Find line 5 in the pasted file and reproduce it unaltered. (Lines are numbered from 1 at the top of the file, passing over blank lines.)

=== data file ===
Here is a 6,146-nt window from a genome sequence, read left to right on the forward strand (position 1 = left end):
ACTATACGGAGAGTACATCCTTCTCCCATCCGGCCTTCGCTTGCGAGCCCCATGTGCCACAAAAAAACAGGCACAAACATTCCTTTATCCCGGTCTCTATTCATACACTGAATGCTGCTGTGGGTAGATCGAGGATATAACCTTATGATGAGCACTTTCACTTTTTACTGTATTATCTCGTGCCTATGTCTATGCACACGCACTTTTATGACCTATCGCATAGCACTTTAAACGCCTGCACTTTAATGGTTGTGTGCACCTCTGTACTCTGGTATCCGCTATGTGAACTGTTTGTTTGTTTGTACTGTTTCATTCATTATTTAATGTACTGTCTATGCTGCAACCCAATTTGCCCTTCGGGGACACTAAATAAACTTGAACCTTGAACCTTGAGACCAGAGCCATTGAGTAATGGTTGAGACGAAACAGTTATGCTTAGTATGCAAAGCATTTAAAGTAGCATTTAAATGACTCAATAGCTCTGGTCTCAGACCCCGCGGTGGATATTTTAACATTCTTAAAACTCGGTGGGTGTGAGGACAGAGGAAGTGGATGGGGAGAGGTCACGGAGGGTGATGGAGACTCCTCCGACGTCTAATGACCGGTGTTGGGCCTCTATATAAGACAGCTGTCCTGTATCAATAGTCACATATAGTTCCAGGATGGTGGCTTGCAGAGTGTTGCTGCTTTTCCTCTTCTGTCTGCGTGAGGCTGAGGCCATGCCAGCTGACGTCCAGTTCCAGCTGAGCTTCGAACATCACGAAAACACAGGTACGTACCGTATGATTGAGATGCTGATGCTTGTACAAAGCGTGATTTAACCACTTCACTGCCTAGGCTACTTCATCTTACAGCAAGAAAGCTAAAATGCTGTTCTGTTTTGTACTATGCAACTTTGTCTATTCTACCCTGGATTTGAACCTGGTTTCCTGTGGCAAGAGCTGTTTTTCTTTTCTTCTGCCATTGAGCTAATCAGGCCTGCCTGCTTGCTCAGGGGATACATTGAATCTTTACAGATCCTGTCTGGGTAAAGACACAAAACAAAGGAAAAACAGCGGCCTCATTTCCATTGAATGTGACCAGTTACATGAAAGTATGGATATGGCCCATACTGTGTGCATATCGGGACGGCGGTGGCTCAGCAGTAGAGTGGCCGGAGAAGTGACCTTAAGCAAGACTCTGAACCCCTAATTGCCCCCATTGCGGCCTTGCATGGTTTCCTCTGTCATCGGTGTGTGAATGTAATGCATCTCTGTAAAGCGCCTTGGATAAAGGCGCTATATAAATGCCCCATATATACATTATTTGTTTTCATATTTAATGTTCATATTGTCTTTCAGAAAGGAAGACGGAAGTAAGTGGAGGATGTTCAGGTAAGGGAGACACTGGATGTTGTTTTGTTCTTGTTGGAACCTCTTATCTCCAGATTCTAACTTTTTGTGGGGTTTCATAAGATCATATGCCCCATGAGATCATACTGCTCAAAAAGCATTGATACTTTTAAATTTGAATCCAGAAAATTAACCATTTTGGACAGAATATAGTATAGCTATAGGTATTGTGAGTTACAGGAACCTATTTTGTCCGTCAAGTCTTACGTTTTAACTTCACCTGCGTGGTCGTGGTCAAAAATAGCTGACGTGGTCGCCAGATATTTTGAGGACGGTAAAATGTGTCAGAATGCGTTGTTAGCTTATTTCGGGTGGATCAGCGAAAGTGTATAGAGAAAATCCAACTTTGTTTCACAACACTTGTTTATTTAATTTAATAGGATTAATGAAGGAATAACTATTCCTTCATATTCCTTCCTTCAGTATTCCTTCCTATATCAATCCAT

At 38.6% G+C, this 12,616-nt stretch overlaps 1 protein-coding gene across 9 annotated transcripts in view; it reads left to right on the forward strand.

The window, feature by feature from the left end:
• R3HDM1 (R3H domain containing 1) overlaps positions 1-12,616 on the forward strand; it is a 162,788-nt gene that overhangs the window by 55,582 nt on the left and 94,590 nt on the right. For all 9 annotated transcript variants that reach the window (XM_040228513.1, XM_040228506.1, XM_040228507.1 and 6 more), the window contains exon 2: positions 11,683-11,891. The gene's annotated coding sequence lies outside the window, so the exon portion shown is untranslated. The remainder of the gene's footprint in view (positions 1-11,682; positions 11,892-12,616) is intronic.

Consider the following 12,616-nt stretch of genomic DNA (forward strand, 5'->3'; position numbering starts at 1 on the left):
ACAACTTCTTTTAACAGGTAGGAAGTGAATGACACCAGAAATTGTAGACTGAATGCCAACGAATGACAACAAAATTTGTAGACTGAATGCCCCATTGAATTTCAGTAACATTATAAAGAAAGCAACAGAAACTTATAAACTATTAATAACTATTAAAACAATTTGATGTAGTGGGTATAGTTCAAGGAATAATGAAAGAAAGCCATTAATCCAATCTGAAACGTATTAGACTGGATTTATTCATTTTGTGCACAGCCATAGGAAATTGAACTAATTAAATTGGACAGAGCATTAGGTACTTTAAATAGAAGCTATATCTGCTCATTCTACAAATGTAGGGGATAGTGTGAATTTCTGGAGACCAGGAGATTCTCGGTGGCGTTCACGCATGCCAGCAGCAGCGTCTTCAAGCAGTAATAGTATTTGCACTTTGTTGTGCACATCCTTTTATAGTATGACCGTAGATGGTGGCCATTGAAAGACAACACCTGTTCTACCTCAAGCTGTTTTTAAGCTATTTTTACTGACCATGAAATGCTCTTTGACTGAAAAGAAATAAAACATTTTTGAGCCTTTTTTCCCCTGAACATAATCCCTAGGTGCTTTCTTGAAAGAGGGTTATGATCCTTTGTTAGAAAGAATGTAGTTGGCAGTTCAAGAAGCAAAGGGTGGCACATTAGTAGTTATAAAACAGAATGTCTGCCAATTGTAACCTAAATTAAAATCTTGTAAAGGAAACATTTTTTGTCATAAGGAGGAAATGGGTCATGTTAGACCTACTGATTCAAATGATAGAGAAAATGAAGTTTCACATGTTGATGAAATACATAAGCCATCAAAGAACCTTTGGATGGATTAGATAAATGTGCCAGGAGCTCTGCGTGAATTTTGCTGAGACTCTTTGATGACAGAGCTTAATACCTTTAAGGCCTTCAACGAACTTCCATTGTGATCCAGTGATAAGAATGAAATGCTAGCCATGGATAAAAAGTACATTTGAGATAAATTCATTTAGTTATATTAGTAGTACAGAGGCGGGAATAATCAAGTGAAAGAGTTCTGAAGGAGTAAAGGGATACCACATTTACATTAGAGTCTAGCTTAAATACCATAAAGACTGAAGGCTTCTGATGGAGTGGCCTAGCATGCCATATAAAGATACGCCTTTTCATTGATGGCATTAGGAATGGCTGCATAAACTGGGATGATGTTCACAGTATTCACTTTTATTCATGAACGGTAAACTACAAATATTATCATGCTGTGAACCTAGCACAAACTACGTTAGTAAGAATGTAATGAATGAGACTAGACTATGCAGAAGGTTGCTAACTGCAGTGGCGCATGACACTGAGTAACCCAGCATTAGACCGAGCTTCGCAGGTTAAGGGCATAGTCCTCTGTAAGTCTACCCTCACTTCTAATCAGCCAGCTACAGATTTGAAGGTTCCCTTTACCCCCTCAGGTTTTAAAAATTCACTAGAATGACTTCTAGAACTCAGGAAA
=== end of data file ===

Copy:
• R3HDM1 (R3H domain containing 1) overlaps positions 1-12,616 on the forward strand; it is a 162,788-nt gene that overhangs the window by 55,582 nt on the left and 94,590 nt on the right. For all 9 annotated transcript variants that reach the window (XM_040228513.1, XM_040228506.1, XM_040228507.1 and 6 more), the window contains exon 2: positions 11,683-11,891. The gene's annotated coding sequence lies outside the window, so the exon portion shown is untranslated. The remainder of the gene's footprint in view (positions 1-11,682; positions 11,892-12,616) is intronic.